Everybody I meet here seems to be cold. At meal times in the intern kitchen, people wear many clothes and kind of have that shivered look about them. Tim, Marco, Caroline… Today, upon greeting Dinu, the vet, the first words he too remarks is that it is cold. He asks me about my caravan. I say it is cold, but it is okay. I wear lots of clothing and spend most of the time there only for sleeping. He offers me a room in his caravan. I kindly decline. While he has a bit of a temper, he is a kind man.
Yesterday evening I am here in the Diner working with my computer, when he suddenly comes in through the door, wearing his characteristic knee length trousers and black hose. “Can you help me for two minutes”, he asks. I can’t imagine what it might be, yet I trust him and quickly follow him out into the night air.
We walk for a minute to the hut where the new Growers arrived several days ago. He opens the door. Inside, there seems hundreds of small birds all milling about on the floor. Dinu asks me to check the food in each of the three feeding stations. That’s all. I think to myself, why he couldn’t do this himself, but I think nothing of it. I return to the Diner, he disappears into the night. As a kind of reward, he appears ten minutes later with a bottle of red wine and plastic cups. We then drink and talk easily.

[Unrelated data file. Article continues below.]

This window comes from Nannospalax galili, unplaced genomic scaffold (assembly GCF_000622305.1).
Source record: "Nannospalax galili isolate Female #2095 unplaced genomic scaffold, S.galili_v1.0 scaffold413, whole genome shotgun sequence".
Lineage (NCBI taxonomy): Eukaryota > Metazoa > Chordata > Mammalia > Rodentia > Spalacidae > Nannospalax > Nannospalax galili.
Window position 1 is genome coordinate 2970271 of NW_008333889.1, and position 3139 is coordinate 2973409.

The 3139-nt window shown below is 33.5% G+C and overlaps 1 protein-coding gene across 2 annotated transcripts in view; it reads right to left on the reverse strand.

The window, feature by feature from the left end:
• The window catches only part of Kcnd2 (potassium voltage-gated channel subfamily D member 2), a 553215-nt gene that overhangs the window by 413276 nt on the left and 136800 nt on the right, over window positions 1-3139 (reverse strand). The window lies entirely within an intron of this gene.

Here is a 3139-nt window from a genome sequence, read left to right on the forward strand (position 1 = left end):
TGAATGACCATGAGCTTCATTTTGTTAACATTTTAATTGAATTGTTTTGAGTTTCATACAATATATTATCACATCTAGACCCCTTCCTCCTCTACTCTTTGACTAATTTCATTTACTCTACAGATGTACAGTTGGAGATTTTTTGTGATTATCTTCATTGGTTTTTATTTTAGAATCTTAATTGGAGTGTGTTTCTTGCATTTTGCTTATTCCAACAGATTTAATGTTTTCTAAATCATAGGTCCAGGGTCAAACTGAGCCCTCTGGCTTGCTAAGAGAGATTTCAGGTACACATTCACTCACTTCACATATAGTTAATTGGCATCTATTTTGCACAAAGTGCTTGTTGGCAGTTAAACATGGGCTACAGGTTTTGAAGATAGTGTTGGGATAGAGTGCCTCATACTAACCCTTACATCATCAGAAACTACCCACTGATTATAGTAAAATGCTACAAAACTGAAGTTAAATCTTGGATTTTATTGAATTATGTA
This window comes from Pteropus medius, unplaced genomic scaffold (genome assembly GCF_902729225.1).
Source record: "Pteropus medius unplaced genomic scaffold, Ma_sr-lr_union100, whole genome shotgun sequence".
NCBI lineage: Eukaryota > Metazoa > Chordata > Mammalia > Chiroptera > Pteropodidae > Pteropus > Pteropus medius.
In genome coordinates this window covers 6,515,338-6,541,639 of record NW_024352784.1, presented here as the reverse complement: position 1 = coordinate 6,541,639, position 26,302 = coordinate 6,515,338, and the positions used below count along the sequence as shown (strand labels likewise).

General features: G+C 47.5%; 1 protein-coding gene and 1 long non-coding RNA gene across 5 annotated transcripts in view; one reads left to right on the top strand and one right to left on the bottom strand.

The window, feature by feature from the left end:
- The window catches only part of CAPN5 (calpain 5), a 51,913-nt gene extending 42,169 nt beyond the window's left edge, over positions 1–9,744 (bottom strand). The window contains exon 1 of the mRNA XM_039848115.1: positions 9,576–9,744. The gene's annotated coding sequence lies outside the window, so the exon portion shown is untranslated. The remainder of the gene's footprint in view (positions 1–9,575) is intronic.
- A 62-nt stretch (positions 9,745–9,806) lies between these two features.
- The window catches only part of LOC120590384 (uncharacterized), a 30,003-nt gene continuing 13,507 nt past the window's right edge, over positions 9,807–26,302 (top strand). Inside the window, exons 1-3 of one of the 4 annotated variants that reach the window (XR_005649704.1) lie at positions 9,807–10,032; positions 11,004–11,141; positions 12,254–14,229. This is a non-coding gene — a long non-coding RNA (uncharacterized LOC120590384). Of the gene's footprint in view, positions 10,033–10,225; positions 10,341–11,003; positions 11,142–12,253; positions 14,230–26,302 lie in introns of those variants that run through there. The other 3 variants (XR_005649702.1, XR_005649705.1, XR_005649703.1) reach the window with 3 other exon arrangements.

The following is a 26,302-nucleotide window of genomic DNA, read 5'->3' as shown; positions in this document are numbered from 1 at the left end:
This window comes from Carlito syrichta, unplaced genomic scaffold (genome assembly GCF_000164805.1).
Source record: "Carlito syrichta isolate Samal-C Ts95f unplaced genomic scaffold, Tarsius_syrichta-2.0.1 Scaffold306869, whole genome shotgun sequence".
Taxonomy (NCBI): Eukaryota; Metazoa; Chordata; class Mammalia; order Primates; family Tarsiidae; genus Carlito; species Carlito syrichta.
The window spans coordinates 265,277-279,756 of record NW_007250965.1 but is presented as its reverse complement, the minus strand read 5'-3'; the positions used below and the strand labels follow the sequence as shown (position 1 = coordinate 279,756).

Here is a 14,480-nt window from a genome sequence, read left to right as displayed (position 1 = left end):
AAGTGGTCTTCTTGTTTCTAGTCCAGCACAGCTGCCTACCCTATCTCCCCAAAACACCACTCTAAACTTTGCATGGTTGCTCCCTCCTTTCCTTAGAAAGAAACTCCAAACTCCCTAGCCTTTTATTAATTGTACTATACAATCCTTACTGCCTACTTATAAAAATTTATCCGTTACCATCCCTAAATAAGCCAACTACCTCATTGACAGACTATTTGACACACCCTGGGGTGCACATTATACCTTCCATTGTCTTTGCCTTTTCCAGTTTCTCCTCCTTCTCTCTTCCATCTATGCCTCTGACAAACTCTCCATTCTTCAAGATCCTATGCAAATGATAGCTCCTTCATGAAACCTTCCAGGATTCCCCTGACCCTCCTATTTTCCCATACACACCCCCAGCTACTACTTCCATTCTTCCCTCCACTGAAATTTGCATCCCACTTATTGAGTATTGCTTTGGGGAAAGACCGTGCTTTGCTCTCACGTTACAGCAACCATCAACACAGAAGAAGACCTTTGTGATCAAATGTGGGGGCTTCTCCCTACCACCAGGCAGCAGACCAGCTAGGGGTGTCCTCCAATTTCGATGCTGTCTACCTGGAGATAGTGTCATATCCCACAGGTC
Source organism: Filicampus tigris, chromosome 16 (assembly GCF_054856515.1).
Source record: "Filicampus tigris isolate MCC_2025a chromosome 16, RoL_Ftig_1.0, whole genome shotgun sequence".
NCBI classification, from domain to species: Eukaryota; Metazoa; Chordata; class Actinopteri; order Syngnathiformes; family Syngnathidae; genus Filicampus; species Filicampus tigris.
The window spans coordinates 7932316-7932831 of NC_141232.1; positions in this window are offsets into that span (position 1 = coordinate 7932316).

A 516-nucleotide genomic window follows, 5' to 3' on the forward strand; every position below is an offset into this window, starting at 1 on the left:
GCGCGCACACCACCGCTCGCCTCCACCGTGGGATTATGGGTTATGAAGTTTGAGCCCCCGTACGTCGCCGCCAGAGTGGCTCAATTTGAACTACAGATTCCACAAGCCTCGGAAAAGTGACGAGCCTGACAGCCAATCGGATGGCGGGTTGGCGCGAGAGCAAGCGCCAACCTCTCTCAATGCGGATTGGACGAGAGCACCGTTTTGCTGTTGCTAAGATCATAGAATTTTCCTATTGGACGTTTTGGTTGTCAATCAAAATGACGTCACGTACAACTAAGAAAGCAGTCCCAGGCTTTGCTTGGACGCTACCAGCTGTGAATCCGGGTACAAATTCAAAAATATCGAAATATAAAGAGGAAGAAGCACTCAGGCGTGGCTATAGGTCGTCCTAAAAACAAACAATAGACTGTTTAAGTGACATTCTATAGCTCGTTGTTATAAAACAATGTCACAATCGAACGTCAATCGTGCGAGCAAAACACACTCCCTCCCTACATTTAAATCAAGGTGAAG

I feel cold. And yet, isn’t that normal for winter? One simply gets on with it, and does not allow it to dictate how one feels. I almost feel weird with such an attitude, conscious of something outside and beyond me that somehow has achieved an opposite personality all of its own, trying to break my spirit. Yet, such an aim is futile.